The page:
Administrative Requirements: Under the final Privacy Rule, patients have the right to inspect and copy their medical records, request an amendment to information contained in their records, and request that the provider account for certain disclosures of their protected health information. Patients' rights to access and amend their protected information were largely unchanged by the final rule. Providers may deny patients access to their records if such access might be harmful to the patient, or they may provide a summary of information contained in the record if the patient agrees. If the provider disagrees with a requested amendment to a patient's medical record proposed by a patient, the provider can deny the amendment (although the patient's request for amendment must remain with the record). In addition, patients may request an accounting of certain disclosures made by the provider or its business associates. Most routine disclosures (such as those made for purposes of treatment, payment or health care operations) need not be included in the accounting. In addition, any disclosure made pursuant to a patient's authorization does not need to be included in the accounting. Incidental disclosures that occur in connection with a permitted use or disclosure (e.g., the discussion of a patient's treatment between providers using a reasonable tone of voice in a reasonable location for such a discussion, even if the discussion may have been overheard) also need not be included in the accounting. If a patient's information has been disclosed for research purposes and the patient did not authorize the disclosure (because the authorization requirement was waived by a privacy board or IRB), the disclosure must be accounted for, but the requirements are more limited.

    Marketing: The original Privacy Rule's definition of "marketing" created a great deal of confusion, and the amended Privacy Rule attempts to dispel that confusion by redefining "marketing" as a "communication about a product or service that on its face encourages the recipient to purchase or use the product or service." The amended Privacy Rule specifically excludes the following communications from the definition of "marketing": (i) communications made to describe a health-related product or service that is provided by, or included in a plan of benefits of, the covered entity making the communication; (ii) communications made for treatment of the individual; and (iii) communications made for case management and care coordination of the individual, or to direct or recommend alternative treatment, therapies, health care providers, or settings of care to the individual. Although covered entities generally need to obtain an individual's authorization for marketing, they do not need to do so for face-to-face communications by a covered entity to an individual and/or promotional gifts of nominal value provided by the covered entity.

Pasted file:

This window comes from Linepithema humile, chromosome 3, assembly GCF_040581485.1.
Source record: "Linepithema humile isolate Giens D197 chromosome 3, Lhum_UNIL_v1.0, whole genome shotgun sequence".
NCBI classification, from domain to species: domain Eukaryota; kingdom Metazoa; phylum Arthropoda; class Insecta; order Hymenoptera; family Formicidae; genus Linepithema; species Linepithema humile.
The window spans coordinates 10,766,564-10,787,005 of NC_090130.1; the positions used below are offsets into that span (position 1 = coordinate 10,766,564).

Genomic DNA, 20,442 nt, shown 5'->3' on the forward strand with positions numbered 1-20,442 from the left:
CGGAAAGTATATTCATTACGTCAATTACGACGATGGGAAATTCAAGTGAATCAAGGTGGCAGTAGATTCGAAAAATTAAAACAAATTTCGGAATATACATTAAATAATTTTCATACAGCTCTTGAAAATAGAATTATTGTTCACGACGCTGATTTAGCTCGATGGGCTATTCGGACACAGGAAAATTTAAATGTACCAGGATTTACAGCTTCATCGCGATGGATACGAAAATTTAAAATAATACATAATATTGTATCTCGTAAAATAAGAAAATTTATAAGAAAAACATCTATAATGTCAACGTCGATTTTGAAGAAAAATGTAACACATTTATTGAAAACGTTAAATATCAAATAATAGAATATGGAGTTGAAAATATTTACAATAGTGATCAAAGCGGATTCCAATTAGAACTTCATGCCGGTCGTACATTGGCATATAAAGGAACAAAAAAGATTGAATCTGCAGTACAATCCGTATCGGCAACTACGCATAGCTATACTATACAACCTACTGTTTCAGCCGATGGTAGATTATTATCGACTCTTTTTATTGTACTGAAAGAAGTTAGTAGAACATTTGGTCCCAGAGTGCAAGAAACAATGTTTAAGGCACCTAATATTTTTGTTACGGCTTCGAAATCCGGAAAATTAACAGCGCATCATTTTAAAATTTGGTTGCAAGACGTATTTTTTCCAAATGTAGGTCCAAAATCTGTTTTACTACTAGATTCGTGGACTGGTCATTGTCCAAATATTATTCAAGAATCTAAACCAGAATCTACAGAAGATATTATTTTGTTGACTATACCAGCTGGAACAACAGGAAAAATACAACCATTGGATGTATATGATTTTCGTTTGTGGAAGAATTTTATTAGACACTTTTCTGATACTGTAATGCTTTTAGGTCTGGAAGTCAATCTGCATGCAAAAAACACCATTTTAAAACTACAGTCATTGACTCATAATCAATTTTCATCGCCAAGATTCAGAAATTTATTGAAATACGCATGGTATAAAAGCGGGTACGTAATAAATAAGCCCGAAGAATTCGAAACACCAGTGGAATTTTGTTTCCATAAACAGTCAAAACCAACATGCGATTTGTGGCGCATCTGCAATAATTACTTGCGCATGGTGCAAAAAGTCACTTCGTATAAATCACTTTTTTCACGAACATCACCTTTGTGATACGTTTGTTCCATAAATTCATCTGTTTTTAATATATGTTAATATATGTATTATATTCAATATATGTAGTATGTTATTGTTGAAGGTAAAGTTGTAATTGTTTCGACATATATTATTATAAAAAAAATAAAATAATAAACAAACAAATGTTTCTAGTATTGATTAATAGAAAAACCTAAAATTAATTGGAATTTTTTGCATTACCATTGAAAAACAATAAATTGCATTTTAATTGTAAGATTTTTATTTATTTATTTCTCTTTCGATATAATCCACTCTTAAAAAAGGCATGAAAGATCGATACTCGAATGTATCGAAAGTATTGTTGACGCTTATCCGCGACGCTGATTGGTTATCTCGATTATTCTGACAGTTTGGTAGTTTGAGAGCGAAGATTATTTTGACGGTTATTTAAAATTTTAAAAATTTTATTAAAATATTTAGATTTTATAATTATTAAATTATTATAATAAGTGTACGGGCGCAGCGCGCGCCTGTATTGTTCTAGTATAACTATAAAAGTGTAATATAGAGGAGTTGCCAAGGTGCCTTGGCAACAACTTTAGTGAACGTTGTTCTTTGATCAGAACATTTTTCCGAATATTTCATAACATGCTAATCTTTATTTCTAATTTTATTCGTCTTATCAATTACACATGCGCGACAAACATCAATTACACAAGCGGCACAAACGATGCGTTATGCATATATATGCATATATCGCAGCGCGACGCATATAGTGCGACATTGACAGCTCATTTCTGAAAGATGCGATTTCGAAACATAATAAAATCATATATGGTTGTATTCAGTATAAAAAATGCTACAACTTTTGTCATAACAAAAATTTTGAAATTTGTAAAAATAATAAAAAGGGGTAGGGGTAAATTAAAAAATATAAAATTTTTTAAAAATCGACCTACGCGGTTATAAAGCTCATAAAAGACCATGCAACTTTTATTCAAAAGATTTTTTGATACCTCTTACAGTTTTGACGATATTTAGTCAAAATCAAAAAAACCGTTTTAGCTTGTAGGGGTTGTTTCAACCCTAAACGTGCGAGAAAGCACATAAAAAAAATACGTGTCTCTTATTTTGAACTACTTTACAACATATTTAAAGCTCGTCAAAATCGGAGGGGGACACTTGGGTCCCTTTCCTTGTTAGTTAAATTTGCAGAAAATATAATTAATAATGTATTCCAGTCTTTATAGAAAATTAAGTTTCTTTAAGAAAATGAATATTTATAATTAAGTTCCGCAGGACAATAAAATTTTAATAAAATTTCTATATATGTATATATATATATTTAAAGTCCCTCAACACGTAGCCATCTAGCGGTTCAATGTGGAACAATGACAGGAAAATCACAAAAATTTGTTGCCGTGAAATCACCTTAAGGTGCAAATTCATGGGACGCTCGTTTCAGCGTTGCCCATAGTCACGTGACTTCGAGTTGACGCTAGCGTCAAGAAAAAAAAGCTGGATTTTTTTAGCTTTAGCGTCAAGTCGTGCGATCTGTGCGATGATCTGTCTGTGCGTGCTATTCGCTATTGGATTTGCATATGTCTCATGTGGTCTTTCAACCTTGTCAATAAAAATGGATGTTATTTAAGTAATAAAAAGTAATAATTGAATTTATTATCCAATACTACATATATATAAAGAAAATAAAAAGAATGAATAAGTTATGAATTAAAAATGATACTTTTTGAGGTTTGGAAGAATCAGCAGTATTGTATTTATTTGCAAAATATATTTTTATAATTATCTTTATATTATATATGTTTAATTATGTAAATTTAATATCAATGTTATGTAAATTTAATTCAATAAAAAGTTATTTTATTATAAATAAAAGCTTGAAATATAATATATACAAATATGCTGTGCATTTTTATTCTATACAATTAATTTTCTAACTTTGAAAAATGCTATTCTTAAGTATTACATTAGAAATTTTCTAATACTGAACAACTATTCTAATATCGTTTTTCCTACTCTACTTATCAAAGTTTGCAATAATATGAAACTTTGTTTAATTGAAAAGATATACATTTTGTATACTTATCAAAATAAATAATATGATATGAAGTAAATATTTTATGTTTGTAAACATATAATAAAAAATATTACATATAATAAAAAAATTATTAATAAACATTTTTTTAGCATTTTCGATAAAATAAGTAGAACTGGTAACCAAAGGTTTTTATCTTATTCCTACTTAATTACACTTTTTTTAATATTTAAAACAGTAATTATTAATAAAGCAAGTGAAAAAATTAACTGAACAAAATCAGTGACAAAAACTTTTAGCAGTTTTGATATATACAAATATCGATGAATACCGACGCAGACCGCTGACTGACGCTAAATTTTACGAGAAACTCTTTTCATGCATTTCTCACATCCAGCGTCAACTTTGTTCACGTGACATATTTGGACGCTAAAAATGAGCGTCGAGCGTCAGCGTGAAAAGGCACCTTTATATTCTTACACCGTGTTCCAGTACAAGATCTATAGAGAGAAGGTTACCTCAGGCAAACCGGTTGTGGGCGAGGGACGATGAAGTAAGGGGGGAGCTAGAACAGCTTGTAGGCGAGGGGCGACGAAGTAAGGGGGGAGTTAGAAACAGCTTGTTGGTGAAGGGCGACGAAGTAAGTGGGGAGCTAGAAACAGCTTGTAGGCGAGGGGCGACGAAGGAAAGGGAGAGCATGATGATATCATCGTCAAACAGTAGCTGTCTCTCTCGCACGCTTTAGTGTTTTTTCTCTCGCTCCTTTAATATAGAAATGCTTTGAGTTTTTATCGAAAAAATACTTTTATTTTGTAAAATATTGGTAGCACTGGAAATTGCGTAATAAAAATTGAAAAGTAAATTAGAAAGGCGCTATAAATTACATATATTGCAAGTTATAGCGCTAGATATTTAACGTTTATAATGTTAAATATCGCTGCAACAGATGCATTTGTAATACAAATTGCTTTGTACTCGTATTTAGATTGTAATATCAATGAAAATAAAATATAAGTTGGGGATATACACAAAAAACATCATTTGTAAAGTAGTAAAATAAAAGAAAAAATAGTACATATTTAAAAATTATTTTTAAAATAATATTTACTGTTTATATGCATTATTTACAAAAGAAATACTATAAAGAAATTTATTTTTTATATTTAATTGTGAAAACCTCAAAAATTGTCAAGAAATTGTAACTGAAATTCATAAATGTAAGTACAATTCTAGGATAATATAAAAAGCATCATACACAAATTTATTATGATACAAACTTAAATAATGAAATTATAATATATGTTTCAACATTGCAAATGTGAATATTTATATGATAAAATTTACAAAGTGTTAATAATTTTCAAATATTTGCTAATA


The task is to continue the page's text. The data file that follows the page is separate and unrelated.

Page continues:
Treatment, Payment and Health Care Operations: The December 2000 Privacy Rule allowed covered entities to use and disclose protected health information for its own treatment, payment, and health care operations, but generally limited a covered entity's use and disclosure of information to those necessary for the provider's own payment activities and health care operations. Uses and disclosures for another covered entity's payment activities or health care operations required a patient's signed authorization. The amended Privacy Rule provides covered entities with substantially more freedom to exchange PHI for treatment, payment, and health care operations. More specifically, the amended Privacy Rule allows the following without specific consent or authorization: (i) uses and disclosures for a covered entity's own treatment, payment, and health care operations; (ii) uses and disclosures for the treatment activities of any health care provider; (iii) disclosures to another covered entity for the payment activities of the other covered entity; and (iv) disclosures to another covered entity for certain health care operations of the recipient of the information, to the extent that both entities have or have had a relationship to the patient.

    Business Associates: The Privacy Rule permits covered entities to disclose PHI to a business associate, provided that the covered entity obtains satisfactory assurances through a written agreement (a Business Associate Agreement) that the business associate will appropriately safeguard the information. The original Privacy Rule required covered entities to enter into these agreements on or before April 14, 2003. The amended Privacy Rule provides covered entities with up to an additional year to achieve compliance with this requirement, at least for some of its business associate arrangements. This new grace period applies to written agreements between a covered entity and a business associate that (i) are in effect prior to October 15, 2002 and (ii) are not renewed or modified between October 15, 2002 and April 14, 2003. With respect to qualifying business associate arrangements, covered entities will have until the earlier of (i) the date the contract is renewed or modified after April 14, 2003, or (ii) April 14, 2004 to achieve compliance with this requirement.